Clean Power Plan Can Help States, Economy and Planet
This article by WRI Board Member Bill Richardson was originally published by Thomson Reuters Sustainability.
As a former U.S. energy secretary, UN ambassador and governor of New Mexico, I’ve watched the debate over the Clean Power Plan with keen interest, and I’m hardly alone. This common-sense rule to cut dangerous air pollution and heat-trapping emissions by power plants in the United States has drawn more than 4 million comments in the last year. Now that it has been officially released, it’s important to understand how CPP can help U.S. states and the national economy, while putting the United States in a leadership position in dealing with the international issue of climate change.
First, the plan will make our air safer to breathe by reducing Americans’ exposure to particulate matter and ground-level ozone, benefiting our health and the economy by an estimated $25 billion to $65 billion – far more than the $7 billion to $9 billion cost of compliance, according to the Environmental Protection Agency.
Positive Economic Impact
But this is only the beginning of the new rule’s potential to spur the U.S. economy, which is likely to grow from $17 now to $24 trillion over the next 15 years. The Energy Information Administration projects new rule’s impact on GDP will be one-tenth of a percentage point, and the impact on unemployment will be essentially zero. That’s consistent with the long-term economic impact of previous environmental progress: U.S. GDP grew by 195 percent between 1970 and 2006, even as the Clean Air Act significantly decreased carbon monoxide, nitrogen dioxide and sulfur dioxide pollution.
Our economy thrives when we tackle pollution, and that’s what the Clean Power Plan can do, avoiding up to 6,600 premature deaths, as many as 150,000 asthma attacks in children and up to 490,000 missed days of work or school, totaling $93 billion in benefits to public health and our climate.
What will the new rule mean for individual states and their economic success? As a former governor, I know citizens want a clean environment, but not at the expense of a vibrant economy. The latest research shows we can have both, if we’re willing to invest in innovative technology, including technology that fosters renewable energy including solar and wind power.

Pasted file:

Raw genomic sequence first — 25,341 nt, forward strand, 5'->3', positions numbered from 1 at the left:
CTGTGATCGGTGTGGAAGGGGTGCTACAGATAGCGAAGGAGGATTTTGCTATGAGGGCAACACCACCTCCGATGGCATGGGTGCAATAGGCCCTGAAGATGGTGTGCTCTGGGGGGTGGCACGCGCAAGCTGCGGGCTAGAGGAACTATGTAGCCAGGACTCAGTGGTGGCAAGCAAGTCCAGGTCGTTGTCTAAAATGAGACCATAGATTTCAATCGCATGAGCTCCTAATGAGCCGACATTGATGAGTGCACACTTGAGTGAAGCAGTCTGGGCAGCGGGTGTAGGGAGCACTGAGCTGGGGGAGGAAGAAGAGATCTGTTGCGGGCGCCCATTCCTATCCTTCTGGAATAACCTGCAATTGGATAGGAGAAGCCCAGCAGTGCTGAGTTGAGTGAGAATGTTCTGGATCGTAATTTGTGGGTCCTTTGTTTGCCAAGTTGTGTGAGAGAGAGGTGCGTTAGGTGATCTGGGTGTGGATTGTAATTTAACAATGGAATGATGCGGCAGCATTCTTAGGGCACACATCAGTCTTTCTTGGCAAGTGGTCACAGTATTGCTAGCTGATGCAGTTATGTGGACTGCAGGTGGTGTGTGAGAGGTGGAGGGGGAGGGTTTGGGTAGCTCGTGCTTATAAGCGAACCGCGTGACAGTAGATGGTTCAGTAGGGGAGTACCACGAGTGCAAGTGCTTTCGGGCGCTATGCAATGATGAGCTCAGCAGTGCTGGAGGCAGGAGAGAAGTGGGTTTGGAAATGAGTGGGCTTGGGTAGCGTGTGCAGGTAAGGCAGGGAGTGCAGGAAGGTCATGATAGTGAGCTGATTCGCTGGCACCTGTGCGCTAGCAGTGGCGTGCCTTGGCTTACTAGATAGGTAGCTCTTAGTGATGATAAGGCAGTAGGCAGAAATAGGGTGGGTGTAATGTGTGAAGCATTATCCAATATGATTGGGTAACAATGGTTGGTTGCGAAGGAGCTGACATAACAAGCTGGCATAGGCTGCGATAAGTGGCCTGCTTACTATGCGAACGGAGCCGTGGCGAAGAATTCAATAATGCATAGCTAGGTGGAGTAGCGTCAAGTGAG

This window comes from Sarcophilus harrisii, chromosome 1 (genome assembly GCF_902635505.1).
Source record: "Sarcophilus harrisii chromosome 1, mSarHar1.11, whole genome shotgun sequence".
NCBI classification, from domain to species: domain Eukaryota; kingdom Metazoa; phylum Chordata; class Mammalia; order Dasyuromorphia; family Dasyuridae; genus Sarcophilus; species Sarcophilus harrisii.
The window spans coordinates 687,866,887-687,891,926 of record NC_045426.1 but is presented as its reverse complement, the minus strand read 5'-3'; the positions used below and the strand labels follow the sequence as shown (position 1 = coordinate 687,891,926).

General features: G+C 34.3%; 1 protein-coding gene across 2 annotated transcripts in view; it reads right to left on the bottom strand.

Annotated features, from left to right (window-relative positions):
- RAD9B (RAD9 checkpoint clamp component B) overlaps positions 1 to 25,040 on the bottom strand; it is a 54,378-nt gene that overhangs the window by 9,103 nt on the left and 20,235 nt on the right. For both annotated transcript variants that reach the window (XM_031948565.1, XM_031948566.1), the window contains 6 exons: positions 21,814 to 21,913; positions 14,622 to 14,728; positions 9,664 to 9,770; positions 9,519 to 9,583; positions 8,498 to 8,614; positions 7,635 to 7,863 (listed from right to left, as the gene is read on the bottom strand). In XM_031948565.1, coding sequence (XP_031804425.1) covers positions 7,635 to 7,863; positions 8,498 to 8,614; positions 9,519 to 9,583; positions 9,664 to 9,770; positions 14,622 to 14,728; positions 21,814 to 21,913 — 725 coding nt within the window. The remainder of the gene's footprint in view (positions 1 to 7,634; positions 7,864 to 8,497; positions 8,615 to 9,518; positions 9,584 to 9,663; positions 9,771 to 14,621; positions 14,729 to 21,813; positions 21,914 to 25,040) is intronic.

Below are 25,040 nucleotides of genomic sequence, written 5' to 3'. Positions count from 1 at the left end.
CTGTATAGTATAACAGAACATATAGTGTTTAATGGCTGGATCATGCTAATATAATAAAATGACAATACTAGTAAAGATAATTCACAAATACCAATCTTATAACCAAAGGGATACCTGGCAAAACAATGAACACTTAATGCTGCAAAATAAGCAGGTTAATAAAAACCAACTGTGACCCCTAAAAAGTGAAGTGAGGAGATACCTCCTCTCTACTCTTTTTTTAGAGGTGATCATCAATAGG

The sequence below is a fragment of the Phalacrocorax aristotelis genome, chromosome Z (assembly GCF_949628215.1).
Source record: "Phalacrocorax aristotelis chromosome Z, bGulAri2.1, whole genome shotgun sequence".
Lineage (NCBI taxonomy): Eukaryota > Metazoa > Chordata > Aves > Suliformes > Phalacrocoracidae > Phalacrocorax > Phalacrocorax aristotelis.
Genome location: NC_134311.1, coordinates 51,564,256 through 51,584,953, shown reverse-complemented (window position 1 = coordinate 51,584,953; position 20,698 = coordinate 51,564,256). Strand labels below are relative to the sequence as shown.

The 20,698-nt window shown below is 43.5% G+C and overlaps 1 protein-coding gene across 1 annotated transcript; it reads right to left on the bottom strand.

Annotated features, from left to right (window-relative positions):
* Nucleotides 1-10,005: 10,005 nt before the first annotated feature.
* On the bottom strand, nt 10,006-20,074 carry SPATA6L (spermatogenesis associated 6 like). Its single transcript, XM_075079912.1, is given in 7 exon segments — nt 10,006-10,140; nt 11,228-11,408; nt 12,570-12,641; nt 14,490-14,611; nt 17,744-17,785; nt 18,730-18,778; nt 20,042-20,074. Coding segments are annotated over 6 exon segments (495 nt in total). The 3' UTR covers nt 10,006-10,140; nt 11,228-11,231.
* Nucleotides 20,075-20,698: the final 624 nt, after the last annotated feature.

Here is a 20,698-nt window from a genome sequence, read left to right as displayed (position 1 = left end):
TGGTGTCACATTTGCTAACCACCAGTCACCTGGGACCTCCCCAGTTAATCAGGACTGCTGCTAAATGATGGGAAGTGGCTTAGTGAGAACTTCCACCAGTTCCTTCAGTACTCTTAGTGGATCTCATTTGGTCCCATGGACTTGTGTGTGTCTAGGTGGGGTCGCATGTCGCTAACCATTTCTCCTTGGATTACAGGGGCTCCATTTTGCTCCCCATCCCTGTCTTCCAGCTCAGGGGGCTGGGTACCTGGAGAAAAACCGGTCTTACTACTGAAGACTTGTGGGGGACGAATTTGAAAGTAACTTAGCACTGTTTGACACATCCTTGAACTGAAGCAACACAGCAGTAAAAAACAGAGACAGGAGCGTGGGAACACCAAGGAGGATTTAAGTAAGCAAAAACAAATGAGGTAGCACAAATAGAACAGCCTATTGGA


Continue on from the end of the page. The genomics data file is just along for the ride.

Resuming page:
The good news is that raising the percentage of renewable energy is something many states are already doing, to their own benefit. Some states already are aiming to reap annual electricity savings of 2 percent of sales or more. Factor in the rapidly falling prices of renewable energy technologies and the significant potential for future growth in this sector, and the economic opportunity for states is clear. The new rule’s targets encourage this sensible move toward lower-carbon energy. It offers states ample flexibility to design approaches that work best for them, letting them provide the most cost-effective, reliable electricity supply to their consumers. In fact, in the final rule, EPA has combined additional flexibility on compliance dates with incentives on renewables and energy efficiency, which will likely lead to more robust implementation across the country.
More than Dollars and Sense
The Clean Power Plan addresses more than dollars and sense. On a global level, it sets out a practical framework that will enable the United States to reach its short- and medium-term goals to reduce emissions that contribute to a changing climate, and to take its place in the forefront of nations working on an international pact to tackle this issue.
By addressing the single-largest source of U.S. greenhouse gas emissions, this plan is one of the most important near-term tools the country can use to help reach its goal of reducing emissions 26-28 percent below 2005 levels by 2025. The incentives for early action by the states will help ensure that the 2025 target is met. The plan also demonstrates to the world that the United States will lead global efforts to address climate change and stands poised to meet or exceed its short and mid-term climate change goals.
As droughts, heat waves, floods and other extreme climate events strike parts of the United States; the reality of climate change’s impact is evident. Because this is a global problem, it requires action from all countries. Those with the highest greenhouse gas emissions, including the United States, need to take the lead. By starting to act to curb our emissions at home, we can spur the global action we need.
The U.S. power sector has started to “decarbonize” by cutting its carbon emissions, and the Clean Power Plan can accelerate the trends toward clean energy investment and energy efficiency that already exists across the country. But the United States isn’t the only nation committed to these essential changes.
China, the world’s top emitter of greenhouse gases, is also the Number 1 investor in renewable energy. To support its goal of having its emissions peak by around 2030, China has committed to increase the share of non-fossil fuels in its energy mix by about 20 percent over the next 15 years. In India, Prime Minister Narendra Modi’s new government aims to install 100 gigawatts of solar generating capacity by 2022, more than eight times the current U.S. capacity. Brazil, another fast-growing economy, is taking important steps to avoid deforestation and increase its share of renewable to 20 percent by 2030. Building on these heartening developments, and with U.S. leadership, there’s great potential for a global climate agreement in Paris this December.